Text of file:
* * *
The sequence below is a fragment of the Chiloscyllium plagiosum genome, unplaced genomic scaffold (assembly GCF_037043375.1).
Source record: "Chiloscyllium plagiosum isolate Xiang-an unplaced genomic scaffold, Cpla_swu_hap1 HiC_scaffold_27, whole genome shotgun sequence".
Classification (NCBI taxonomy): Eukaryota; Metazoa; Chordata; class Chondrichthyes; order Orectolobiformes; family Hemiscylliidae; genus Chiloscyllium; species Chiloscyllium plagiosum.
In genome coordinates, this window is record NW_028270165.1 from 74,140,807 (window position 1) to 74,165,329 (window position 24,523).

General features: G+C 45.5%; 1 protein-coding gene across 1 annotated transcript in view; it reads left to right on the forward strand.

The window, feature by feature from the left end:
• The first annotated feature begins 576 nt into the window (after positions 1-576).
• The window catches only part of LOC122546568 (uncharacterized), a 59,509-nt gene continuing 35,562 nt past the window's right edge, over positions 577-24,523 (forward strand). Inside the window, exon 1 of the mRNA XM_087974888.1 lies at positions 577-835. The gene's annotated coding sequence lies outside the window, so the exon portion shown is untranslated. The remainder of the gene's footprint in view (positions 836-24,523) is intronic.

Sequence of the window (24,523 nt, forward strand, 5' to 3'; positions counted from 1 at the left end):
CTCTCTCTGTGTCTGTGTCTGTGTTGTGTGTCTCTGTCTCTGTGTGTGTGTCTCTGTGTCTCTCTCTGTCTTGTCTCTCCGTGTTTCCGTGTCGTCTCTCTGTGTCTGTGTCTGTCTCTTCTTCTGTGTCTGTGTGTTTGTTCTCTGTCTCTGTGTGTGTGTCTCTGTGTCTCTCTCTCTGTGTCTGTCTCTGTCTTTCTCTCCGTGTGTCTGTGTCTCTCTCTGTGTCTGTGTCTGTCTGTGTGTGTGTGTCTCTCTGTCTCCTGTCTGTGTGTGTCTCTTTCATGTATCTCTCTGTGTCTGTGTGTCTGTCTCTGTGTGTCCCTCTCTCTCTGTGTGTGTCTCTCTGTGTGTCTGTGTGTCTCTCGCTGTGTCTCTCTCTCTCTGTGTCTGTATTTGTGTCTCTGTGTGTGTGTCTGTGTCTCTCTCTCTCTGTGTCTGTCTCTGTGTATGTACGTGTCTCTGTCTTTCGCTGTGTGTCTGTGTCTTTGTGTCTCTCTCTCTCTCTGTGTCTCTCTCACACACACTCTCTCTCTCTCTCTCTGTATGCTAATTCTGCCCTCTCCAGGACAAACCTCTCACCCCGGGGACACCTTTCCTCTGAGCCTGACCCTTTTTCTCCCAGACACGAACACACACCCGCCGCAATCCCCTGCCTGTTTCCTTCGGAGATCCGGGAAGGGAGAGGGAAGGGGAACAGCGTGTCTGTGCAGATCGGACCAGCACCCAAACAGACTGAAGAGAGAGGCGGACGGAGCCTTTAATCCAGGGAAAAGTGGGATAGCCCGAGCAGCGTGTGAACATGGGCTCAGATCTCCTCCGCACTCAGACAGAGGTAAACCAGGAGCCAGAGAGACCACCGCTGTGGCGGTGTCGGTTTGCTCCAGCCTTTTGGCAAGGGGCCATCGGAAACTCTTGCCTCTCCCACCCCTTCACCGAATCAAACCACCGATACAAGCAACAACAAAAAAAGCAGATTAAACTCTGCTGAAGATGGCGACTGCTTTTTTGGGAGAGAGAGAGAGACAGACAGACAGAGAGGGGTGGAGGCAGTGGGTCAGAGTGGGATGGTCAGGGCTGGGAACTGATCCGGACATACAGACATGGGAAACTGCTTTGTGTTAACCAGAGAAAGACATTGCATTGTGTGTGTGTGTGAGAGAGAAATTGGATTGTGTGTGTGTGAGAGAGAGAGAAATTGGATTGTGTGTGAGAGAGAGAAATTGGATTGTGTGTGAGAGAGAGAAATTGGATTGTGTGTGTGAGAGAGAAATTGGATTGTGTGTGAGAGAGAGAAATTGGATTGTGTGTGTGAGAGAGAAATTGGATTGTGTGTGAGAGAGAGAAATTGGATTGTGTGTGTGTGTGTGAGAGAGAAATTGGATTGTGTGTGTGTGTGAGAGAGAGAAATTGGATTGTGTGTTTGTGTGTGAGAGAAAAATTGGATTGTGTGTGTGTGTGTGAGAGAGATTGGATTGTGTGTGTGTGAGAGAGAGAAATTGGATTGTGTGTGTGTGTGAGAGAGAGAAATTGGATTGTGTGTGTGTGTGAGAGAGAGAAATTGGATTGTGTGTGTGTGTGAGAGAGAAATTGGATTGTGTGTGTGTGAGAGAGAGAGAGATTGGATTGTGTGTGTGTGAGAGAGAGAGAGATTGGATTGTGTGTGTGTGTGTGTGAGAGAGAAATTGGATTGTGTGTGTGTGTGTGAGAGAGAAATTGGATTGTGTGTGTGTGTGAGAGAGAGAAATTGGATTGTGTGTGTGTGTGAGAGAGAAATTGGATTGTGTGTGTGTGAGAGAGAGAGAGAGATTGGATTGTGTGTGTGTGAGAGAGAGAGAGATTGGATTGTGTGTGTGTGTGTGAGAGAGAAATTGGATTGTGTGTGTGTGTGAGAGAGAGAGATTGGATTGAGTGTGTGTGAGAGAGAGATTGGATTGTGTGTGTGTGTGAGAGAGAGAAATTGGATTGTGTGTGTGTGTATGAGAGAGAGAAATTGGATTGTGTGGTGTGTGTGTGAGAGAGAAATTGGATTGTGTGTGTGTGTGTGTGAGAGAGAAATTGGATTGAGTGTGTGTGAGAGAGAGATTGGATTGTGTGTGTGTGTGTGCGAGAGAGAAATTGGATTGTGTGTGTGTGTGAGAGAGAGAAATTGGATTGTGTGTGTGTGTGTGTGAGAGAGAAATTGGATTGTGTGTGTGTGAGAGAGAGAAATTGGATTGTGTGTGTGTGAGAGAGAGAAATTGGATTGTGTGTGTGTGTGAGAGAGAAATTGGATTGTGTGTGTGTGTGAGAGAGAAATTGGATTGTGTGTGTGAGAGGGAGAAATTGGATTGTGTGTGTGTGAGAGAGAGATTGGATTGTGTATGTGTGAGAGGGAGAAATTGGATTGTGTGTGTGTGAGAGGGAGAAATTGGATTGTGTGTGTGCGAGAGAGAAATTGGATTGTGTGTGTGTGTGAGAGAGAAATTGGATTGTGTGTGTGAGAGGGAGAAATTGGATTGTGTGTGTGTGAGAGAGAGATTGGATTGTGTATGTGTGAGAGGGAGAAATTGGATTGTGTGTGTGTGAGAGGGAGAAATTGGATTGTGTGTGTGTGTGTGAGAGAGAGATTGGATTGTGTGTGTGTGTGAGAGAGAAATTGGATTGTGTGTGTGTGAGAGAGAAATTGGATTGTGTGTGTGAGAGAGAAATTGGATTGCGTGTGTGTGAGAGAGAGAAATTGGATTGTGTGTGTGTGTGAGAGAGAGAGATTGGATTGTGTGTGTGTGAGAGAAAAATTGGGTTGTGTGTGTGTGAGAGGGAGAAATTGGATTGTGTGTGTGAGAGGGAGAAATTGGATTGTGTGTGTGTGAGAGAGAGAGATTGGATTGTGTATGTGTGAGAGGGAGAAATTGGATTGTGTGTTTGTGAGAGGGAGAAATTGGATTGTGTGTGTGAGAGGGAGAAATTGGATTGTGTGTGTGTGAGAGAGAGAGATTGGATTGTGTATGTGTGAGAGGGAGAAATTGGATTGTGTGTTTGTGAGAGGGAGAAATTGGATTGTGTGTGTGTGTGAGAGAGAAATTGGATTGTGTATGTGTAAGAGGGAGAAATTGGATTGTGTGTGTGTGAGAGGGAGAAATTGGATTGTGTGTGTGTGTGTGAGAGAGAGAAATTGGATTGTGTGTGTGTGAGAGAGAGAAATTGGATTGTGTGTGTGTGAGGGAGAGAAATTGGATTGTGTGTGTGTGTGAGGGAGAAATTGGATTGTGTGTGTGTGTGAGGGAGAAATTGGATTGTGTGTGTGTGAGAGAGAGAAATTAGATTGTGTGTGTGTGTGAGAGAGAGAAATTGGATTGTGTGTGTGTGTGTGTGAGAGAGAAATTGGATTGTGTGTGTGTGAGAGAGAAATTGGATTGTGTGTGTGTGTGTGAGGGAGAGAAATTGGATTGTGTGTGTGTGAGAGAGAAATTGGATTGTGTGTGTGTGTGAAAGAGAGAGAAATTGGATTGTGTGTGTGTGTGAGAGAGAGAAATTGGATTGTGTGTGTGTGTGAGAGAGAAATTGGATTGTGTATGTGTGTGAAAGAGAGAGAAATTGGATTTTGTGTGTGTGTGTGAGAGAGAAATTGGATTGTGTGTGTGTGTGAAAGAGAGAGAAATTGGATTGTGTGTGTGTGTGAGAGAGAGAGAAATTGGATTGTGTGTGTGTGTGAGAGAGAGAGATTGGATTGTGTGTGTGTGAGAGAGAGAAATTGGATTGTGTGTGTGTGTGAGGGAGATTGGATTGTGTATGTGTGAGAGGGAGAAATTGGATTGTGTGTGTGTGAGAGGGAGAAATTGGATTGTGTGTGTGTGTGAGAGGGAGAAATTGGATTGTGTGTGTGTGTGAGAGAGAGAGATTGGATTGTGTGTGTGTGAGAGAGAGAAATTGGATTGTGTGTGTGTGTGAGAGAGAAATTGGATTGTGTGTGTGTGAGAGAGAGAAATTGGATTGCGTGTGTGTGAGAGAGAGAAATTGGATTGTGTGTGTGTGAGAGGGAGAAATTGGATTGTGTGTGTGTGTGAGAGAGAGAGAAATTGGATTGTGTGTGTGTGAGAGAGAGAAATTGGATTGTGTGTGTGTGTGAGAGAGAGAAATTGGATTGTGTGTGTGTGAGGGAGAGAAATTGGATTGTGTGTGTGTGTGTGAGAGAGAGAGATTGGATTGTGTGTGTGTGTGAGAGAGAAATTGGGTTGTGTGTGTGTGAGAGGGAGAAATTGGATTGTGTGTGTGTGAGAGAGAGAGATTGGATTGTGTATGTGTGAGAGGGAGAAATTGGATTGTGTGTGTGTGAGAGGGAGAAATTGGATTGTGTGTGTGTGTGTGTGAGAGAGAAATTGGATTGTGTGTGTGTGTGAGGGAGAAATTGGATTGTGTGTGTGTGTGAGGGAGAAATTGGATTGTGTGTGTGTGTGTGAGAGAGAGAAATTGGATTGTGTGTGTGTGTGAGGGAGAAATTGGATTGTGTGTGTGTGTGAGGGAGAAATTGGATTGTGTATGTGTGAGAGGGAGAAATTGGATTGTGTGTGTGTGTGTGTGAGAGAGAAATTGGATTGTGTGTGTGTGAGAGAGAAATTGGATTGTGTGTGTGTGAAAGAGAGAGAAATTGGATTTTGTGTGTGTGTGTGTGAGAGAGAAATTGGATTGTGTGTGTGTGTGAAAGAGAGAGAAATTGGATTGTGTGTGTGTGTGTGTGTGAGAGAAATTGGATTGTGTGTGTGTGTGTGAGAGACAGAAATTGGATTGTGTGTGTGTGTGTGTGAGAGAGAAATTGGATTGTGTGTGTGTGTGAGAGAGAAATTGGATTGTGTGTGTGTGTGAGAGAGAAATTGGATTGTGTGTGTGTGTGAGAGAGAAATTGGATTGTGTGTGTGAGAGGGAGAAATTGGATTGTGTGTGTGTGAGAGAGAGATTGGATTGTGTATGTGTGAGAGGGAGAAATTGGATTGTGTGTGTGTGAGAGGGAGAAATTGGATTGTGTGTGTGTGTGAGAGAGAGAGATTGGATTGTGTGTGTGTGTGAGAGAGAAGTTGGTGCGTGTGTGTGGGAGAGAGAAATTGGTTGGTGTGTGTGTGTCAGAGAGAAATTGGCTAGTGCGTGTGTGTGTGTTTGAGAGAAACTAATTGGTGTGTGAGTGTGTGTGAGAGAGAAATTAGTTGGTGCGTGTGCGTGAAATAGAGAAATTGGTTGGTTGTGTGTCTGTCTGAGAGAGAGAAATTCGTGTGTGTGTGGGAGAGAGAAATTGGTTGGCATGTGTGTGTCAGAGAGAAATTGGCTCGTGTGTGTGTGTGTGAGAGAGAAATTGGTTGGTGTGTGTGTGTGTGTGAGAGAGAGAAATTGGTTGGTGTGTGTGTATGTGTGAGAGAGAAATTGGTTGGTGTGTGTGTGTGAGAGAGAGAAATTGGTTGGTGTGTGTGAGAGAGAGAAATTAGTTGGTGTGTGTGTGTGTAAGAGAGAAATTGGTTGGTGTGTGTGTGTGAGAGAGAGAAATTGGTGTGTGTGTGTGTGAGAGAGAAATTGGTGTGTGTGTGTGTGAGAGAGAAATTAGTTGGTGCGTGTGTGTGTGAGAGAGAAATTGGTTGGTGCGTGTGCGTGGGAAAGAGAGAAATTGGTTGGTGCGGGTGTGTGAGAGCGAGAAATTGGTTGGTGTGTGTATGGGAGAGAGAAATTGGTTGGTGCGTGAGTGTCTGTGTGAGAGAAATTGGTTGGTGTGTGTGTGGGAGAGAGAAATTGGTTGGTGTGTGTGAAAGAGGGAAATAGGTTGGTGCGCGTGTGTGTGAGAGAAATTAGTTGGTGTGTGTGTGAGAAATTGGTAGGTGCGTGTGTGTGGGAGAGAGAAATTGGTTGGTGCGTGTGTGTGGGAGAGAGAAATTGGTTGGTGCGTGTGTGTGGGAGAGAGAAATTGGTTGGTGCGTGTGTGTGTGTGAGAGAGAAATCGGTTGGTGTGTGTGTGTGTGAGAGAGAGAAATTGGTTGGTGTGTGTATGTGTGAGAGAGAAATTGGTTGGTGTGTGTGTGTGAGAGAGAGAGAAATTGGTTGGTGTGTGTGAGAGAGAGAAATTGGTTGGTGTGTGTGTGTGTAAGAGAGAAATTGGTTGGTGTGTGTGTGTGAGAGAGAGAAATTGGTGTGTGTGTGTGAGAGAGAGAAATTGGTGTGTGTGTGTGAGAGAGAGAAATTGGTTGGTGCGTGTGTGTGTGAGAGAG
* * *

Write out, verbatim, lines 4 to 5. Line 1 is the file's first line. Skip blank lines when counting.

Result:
In genome coordinates, this window is record NW_028270165.1 from 74,140,807 (window position 1) to 74,165,329 (window position 24,523).

General features: G+C 45.5%; 1 protein-coding gene across 1 annotated transcript in view; it reads left to right on the forward strand.